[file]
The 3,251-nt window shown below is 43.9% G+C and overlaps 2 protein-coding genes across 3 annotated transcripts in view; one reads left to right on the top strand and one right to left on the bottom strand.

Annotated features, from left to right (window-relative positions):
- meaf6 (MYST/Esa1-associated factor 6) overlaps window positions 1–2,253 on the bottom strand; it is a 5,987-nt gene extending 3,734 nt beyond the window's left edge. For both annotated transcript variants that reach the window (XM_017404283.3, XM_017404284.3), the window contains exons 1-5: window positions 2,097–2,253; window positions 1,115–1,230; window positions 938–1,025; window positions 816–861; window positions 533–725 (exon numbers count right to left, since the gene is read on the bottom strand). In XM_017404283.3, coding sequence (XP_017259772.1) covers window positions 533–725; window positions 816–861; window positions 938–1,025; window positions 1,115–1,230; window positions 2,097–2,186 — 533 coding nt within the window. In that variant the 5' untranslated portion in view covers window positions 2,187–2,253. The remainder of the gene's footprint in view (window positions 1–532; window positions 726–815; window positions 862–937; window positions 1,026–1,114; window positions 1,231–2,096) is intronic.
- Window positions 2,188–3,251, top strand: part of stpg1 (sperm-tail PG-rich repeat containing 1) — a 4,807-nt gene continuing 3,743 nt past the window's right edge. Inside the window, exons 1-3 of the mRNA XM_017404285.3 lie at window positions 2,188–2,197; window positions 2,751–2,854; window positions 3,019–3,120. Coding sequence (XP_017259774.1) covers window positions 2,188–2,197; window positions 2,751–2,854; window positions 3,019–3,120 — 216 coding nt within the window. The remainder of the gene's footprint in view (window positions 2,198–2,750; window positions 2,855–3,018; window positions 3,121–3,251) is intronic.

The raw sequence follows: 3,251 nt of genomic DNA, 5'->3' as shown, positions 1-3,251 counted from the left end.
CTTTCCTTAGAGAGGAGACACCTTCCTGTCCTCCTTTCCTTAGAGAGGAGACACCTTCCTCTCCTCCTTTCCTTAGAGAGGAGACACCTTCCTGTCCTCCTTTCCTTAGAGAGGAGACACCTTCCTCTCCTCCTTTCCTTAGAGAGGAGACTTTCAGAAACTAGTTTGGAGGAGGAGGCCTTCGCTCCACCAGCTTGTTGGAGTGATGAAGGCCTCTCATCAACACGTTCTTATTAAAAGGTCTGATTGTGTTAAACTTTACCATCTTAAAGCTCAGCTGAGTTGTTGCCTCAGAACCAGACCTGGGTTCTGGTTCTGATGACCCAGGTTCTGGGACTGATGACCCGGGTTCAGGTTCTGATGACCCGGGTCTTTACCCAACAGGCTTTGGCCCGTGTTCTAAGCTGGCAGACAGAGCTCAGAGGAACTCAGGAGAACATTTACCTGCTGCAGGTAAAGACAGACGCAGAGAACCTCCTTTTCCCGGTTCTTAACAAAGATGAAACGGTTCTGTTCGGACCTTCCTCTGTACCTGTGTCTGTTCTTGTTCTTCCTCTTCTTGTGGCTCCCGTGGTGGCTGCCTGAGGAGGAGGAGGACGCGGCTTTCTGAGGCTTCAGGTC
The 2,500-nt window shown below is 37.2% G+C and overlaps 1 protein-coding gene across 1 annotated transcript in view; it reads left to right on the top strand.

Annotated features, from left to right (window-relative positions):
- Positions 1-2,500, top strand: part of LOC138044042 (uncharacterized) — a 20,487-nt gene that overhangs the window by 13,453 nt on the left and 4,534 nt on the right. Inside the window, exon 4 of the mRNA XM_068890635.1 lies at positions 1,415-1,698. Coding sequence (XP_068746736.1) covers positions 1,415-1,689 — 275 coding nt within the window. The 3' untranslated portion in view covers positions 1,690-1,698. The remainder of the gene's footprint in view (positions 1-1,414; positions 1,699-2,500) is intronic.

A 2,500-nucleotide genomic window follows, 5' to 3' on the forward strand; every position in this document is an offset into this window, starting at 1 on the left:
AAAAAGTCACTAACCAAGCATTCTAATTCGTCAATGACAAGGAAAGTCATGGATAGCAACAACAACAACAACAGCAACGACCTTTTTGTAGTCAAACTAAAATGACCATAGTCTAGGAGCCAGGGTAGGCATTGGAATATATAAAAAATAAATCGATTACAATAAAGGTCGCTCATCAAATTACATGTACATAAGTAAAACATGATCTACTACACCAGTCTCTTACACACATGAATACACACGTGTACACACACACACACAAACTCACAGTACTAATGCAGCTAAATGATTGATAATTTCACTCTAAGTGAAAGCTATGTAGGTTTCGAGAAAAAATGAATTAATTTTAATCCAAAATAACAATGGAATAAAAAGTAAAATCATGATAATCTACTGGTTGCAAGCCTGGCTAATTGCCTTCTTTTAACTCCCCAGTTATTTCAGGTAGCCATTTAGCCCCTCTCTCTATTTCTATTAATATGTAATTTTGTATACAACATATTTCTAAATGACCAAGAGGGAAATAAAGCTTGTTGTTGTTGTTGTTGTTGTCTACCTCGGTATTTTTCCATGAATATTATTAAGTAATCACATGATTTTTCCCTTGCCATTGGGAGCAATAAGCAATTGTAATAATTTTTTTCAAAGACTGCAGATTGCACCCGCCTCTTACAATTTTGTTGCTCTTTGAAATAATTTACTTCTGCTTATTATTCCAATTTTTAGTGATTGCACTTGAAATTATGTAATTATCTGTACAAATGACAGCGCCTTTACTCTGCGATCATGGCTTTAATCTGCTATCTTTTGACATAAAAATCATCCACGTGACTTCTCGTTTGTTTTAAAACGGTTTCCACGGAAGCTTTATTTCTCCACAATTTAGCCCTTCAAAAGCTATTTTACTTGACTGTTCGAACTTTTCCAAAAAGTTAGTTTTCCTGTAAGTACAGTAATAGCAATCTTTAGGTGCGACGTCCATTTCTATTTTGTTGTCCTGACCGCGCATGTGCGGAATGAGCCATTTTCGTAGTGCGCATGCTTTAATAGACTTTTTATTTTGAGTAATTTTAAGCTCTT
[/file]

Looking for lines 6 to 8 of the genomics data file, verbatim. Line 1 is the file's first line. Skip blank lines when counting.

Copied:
CTTTCCTTAGAGAGGAGACACCTTCCTGTCCTCCTTTCCTTAGAGAGGAGACACCTTCCTCTCCTCCTTTCCTTAGAGAGGAGACACCTTCCTGTCCTCCTTTCCTTAGAGAGGAGACACCTTCCTCTCCTCCTTTCCTTAGAGAGGAGACTTTCAGAAACTAGTTTGGAGGAGGAGGCCTTCGCTCCACCAGCTTGTTGGAGTGATGAAGGCCTCTCATCAACACGTTCTTATTAAAAGGTCTGATTGTGTTAAACTTTACCATCTTAAAGCTCAGCTGAGTTGTTGCCTCAGAACCAGACCTGGGTTCTGGTTCTGATGACCCAGGTTCTGGGACTGATGACCCGGGTTCAGGTTCTGATGACCCGGGTCTTTACCCAACAGGCTTTGGCCCGTGTTCTAAGCTGGCAGACAGAGCTCAGAGGAACTCAGGAGAACATTTACCTGCTGCAGGTAAAGACAGACGCAGAGAACCTCCTTTTCCCGGTTCTTAACAAAGATGAAACGGTTCTGTTCGGACCTTCCTCTGTACCTGTGTCTGTTCTTGTTCTTCCTCTTCTTGTGGCTCCCGTGGTGGCTGCCTGAGGAGGAGGAGGACGCGGCTTTCTGAGGCTTCAGGTC
The 2,500-nt window shown below is 37.2% G+C and overlaps 1 protein-coding gene across 1 annotated transcript in view; it reads left to right on the top strand.

Annotated features, from left to right (window-relative positions):